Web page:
Thank you so much for your honesty, vulnerability, and thoughtfulness in how you engage in discussions both in writing and in your talks. I am so thankful God made smart people like you! You often seem to articulate so well the things I am feeling or trying to think but fail to articulate or formulate cohesive thoughts hah. You are a hero of the faith, and I know you’re still young and will hopefully have many years to go, but to me you’re one of my heroes!

    I find two things thought perplexing that I want to keep pondering: the idea of finding a vocation in my same-sex attractions vs the push to “recovery” only and the other one is how to cast a vision for a hopeful future that has more than three options for one who is navigating same-sex attractions and wants to honor God with their sexuality. I see how both of those actually can help each other.

  3. I wonder if this question isn’t too narrow. I’m asexual and don’t find myself to be well suited to domesticity. At this point, I’m single. But even if I were to marry, I suspect that my marriage would follow a different model from the hearth-and-home model that pervades the evangelical imagination.

    So, it’s not just that church life looks blank for gay people. It looks utterly blank for anyone who isn’t interested in settling into a traditionalist family structure.

    When I last attended church regularly, I was living in a city that was 45% single. And, if you excluded people without college degrees, it was about 70% single. Even so, at my PCA church there, more than 85% of members and 70% of regular attenders were married couples with children. Assuming that the church is only pulling from a college-educated demographic, that means that the church did only 1/6 as well at attracting single regular attenders and 1/12 as well at attracting single members. But this wasn’t a substantial concern at all. Instead, the church’s outreach efforts were focused on a Somali immigrant community in the city’s far reaches. Week after week, the church would pray about its outreach to this Muslim, non-English-speaking community that lay a good 7 miles away. Meanwhile, the church had no interest in reaching out to the litany of single professionals who lived within a three-minute walk.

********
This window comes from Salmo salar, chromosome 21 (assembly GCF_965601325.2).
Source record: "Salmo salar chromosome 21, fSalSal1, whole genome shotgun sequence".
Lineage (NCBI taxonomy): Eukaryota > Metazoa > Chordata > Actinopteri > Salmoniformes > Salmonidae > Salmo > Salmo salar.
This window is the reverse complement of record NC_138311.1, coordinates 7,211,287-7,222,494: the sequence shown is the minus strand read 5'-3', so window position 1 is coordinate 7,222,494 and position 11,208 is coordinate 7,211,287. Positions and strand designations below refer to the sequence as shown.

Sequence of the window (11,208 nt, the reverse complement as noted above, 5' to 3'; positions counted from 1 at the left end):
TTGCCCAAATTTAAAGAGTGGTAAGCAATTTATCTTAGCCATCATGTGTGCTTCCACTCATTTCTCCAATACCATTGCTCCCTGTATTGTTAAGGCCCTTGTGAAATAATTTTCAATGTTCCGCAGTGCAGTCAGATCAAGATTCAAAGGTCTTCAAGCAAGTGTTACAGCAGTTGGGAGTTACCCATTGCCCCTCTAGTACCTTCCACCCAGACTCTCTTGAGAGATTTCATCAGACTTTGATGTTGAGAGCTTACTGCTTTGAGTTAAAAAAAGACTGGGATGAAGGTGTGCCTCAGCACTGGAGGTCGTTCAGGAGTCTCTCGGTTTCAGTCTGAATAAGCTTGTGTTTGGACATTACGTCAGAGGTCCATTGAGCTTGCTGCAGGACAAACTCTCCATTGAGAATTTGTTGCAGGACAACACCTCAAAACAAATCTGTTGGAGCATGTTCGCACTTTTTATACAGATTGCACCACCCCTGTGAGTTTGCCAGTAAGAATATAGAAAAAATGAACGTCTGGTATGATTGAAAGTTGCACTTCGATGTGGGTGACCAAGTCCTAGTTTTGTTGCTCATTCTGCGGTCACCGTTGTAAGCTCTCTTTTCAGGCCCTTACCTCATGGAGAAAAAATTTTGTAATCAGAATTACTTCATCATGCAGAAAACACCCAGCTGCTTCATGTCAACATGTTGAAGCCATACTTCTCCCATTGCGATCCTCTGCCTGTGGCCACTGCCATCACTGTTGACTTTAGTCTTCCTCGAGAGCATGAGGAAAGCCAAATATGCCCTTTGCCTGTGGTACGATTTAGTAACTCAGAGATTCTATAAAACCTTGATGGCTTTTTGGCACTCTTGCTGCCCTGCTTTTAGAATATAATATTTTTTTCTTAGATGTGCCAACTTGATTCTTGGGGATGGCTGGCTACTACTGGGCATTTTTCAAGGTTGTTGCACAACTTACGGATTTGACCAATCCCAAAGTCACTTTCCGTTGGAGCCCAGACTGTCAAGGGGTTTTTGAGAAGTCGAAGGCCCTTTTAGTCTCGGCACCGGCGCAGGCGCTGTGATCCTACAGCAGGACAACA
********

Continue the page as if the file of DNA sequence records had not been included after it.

I fear that we miss the point when we focus too much on the narrow question of what the church is supposed to do with single gay Christians. Heck, the church doesn’t even know what to do with single non-gay Christians. If we can focus on the broader question of what the church is to do with single Christians generally, then I suspect that we’ll implicitly address many of the concerns of single gay Christians.

    I recently moved and decided to attend church after a 15-month hiatus. Big mistake! The couple next to me saw that I was single, and obnoxiously went out of their way to introduce me to a single woman during the passing of the peace. Then, when going to the front for communion, they asked me if I wanted to join them for communion so that I wouldn’t have to do it alone. After taking communion, I headed straight for the door. It’s clear that evangelical churches are deeply uncomfortable with singleness, and generally see it as a problem that needs to be fixed. Until that changes, I see little hope that we can find any adequate answer for what role single gay Christians are to play in the church.

    That said, I foresee little hope for change. In most cases, the “family values” theology is far more central to evangelical identity than anything in the Nicene Creed. I see no need in wasting my time trying to fit into the existing institutional structure of evangelicalism. In my view, it’s time for institutional evangelicalism to face some Schumpeterian creative destruction. I’m much more interested in exploring institutional alternatives to evangelicalism. that are more explicitly post-evangelical from the ground up.